Oh, and a word of advice from an old married: listen to your wife. She knows.

Semantic Compositions

I'm not saying that wine experts are liable for the foibles of electronics reviewers. But they are liable for the stylistic habits that they've popularized. Even granting that the descriptions of taste are accurate in a general sort of way, it's hard to feel sure that all of the "hints" and "notes" alluded to are things that they'd repeatedly identify in a blind test.

While it's strictly anecdotal, in a last-gasp bid to refashion itself a few months before the end of its life, Audio magazine hired a professional wine dealer named Willie Gluckstern (who wrote still use it on their website, albeit only with proper attribution to another quote from the same article. A couple of those words have been used repeatedly by other reviewers before and since, but I don't even know what it would mean for an amplifier to sound "full-bodied".

And I guess that's what really bugs me about the style. A lot of the terms that are thrown around sound like they mean something familiar, but there's a lot of wiggle room. If someone says they taste a "hint of chocolate", who am I to disagree if all I can taste is grape, grape, grape? Maybe I'm just no good at picking up hints (another statement Mrs. SC would agree with, especially as applied to housework).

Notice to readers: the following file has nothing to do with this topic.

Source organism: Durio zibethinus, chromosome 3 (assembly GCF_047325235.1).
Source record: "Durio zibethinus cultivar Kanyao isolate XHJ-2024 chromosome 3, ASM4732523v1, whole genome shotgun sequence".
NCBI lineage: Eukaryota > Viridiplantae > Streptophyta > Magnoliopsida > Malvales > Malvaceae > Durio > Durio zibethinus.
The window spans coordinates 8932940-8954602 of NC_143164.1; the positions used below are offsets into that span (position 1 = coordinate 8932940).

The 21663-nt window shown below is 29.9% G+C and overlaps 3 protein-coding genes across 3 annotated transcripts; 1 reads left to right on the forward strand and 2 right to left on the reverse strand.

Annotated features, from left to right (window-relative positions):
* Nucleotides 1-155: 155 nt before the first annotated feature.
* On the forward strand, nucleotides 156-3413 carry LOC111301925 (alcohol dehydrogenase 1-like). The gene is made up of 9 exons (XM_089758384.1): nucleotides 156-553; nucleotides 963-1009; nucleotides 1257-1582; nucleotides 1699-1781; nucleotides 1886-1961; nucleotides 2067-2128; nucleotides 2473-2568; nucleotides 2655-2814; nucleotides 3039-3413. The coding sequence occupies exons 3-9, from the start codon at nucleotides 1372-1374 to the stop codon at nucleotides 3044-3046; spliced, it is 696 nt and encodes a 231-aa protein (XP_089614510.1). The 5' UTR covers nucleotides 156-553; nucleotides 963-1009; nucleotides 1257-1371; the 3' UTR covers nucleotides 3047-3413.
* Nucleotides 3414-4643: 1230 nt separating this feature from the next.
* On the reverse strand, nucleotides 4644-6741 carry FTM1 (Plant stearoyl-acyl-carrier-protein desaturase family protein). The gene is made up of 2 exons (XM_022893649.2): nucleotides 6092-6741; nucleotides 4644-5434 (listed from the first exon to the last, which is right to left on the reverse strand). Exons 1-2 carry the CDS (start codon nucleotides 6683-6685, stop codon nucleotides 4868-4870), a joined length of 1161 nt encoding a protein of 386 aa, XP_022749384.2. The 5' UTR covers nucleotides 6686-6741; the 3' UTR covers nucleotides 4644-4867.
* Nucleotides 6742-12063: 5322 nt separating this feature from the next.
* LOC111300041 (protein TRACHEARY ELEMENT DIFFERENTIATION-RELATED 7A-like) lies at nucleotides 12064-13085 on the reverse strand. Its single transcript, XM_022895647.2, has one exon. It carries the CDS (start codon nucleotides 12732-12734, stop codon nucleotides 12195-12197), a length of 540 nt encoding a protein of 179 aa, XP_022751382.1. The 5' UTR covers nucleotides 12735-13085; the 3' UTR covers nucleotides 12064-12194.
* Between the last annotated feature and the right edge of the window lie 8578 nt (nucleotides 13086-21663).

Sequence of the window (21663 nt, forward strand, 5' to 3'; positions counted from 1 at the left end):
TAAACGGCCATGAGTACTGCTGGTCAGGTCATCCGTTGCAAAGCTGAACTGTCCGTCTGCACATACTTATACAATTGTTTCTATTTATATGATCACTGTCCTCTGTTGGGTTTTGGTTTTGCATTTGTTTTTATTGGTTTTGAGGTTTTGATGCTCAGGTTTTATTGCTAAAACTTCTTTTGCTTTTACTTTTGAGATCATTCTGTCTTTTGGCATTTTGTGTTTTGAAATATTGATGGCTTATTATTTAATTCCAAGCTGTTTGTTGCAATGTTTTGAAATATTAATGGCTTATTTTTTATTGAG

To borrow from your analogy about linguistics terms, I don't think my complaint is analogous to arguing that something would be fishy about "morphemic" in linguistics if electronics reviewers used it incorrectly. It's more a complaint that linguists would have done the world a disservice by popularizing a style that produced statements like, "well, this construction is morphophonemic, with just a touch of morphosyntactic complexity, and a faint whiff of semantics". Nobody would dispute that the terms have clear meanings, but the way they're being used would make it hard to ever say if a statement like that is even wrong.

I'm not saying that there should be no room for writing reviews in a literary style, or that only statements which can be rigorously verified through laboratory testing should be published. But as a genre of writing, reviews at least implicitly promise to contain factual assertions, and the winetalk style stretches that promise thin. The fact that "full-bodied" may mean something more readily identifiable to wine drinkers than audiophiles doesn't mean that it's used responsibly by writers in either community.

To go back to one of Mark Liberman's observations, it's probably not a coincidence that this style has spread to discussions of other luxury goods. Once it was clear that wine consumers would drink it up (pun intended), then it was inevitable that others would use the same template to appeal to the same audience. And unfortunately, even if the oenophiles who started it had only the best of intentions, no small number of hucksters have taken advantage of the potential for abuse that the style offers. As you said, it's not the fault of wine experts if their jargon is misused in other fields; I think that it is their fault, however, for promoting a style of writing that encourages such misuse.

language hat